Cell Signalling and Cell Death

Cell Signalling and Cell Death

JAK2 bound to a blocking compound
The Cell Signalling and Cell Death division investigates the molecular mechanisms by which cells kill themselves, and the control processes that switch cell death on and off.
Many diseases are characterised by too much or too little cell death, and understanding how this process happens will help us develop new treatments for cancers and immune disorders.

Research impact recognised

Professor John Silke and his colleagues were awarded the 2015 Thomson Reuters Citation Award in Molecular Biology and Genetics. The award recognised that the research papers they published in the past seven years were the most frequently cited of any Australian researchers in molecular biology and genetics.

The team’s publications had contributed to an understanding of the process of cell death, and their research has linked defects in the molecules that control cell death to diseases including cancer and inflammatory conditions. 

Flicking cell death switch

Necroptosis is a vital cell death pathway that can lead to immune disorders such as Crohn’s disease and psoriasis when it is inappropriately activated.

Dr Joanne Hildebrand, Ms Maria Tanzer, Dr James Murphy, Associate Professor John Silke and colleagues investigated how the critical protein MLKL changes shape to trigger necroptosis. They discovered a part of the protein becomes ‘unlatched’ when activated, similar to flicking a switch, allowing it to trigger cell death.

MLKL is an appealing target because blocking the protein is very specific, reducing the chance of unwanted sideeffects. Understanding how MLKL is activated has led to a collaboration to identify inhibitors that could be used to treat disease.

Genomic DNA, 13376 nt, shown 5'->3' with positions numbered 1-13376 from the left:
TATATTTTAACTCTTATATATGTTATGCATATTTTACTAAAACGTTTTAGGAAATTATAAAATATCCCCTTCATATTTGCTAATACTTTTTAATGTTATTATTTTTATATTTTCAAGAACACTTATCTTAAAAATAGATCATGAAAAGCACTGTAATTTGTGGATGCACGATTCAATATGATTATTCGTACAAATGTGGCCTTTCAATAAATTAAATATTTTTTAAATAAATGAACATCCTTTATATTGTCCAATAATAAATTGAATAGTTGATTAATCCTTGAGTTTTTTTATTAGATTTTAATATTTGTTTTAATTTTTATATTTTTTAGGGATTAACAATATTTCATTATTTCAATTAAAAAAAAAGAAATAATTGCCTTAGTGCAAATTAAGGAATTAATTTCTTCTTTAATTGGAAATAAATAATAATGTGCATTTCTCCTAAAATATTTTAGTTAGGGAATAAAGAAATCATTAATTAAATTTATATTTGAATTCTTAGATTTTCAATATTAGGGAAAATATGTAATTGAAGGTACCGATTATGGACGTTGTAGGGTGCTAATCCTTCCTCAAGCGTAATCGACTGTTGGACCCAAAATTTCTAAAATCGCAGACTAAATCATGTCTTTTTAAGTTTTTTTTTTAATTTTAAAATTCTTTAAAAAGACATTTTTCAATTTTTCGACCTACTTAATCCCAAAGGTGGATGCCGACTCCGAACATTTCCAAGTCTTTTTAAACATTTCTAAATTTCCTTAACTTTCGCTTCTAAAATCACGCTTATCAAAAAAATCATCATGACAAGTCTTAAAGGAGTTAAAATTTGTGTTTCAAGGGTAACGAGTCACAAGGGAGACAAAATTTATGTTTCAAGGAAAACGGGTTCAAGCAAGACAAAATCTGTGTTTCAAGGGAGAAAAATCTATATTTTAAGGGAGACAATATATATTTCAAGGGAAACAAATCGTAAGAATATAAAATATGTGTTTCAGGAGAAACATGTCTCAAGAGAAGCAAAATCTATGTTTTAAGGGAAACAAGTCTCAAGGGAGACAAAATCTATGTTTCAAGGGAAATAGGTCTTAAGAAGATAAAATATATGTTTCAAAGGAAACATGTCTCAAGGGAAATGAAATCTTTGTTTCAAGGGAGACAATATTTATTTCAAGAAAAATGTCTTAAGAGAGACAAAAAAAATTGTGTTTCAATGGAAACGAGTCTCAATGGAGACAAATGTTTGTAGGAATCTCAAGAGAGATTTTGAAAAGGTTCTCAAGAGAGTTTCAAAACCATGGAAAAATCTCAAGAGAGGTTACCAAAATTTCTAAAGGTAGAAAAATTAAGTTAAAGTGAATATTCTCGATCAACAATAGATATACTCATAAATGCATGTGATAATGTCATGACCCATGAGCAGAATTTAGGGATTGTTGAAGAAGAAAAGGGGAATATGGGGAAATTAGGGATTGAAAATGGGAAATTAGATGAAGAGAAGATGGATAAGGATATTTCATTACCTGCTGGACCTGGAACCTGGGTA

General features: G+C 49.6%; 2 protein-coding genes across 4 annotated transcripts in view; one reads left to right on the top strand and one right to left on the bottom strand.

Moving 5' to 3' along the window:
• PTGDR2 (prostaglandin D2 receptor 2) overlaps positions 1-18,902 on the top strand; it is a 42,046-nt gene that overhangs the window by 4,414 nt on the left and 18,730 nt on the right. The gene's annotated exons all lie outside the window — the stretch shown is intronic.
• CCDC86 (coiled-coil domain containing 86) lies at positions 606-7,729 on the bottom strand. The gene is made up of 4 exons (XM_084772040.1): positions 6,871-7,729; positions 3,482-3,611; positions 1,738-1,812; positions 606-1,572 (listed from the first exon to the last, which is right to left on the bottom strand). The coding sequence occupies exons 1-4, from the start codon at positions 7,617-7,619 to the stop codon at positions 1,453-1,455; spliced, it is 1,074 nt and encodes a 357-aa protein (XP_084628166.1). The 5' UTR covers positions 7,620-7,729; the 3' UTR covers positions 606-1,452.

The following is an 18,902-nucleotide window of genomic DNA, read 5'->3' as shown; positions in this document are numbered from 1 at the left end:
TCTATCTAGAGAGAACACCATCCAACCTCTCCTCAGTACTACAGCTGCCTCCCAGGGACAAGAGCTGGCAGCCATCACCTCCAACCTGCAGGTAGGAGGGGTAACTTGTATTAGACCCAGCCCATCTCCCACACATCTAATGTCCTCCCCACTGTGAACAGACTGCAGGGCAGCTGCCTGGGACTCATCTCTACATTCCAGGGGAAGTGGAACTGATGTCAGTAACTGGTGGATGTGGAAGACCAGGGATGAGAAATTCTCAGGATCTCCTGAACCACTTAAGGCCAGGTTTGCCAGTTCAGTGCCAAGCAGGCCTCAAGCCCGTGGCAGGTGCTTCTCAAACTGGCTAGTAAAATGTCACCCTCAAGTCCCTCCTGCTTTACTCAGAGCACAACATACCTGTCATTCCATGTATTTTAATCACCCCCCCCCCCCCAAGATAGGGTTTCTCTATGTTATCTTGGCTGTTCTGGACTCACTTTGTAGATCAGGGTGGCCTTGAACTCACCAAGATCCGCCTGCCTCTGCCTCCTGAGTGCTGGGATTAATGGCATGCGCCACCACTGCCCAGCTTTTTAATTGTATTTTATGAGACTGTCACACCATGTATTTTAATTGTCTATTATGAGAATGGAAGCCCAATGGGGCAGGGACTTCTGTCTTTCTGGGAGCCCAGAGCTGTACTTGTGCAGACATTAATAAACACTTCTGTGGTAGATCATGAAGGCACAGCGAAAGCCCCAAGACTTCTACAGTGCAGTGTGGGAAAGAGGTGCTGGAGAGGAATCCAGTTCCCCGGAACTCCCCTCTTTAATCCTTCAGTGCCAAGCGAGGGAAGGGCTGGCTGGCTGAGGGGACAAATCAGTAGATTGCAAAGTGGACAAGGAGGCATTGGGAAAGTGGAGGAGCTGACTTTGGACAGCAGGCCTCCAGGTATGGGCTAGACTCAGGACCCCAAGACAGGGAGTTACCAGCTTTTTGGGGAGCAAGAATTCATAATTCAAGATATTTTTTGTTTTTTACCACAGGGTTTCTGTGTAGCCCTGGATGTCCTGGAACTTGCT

New international cell death dialogue

Cell death is an important process contributing to many diseases, and our researchers collaborate with many colleagues around the world. This has enabled numerous research advances that have the potential for global health impacts.

In 2015 the institute hosted the inaugural Japan Australia Meeting on Cell Death. More than 150 delegates from both countries were able to learn from and engage with researchers at the forefront of the cell death research field. The meeting will be a biennial event, with the next one hosted in Japan, strengthening ties between the two nations’ researchers.

Health impact

Cancers: bowel cancer, breast cancer, lung cancer, leukaemia, lymphoma, myeloproliferative disorders, stomach cancer

Immune disorders: inflammatory bowel disease, multiple sclerosis, psoriasis, rheumatoid arthritis

Division heads

Professor David Vaux

Professor John Silke

Lab heads

Dr Grant Dewson

Dr James Murphy

Division coordinator

Catherine McLean

Michelle Birrell, Administrative Officer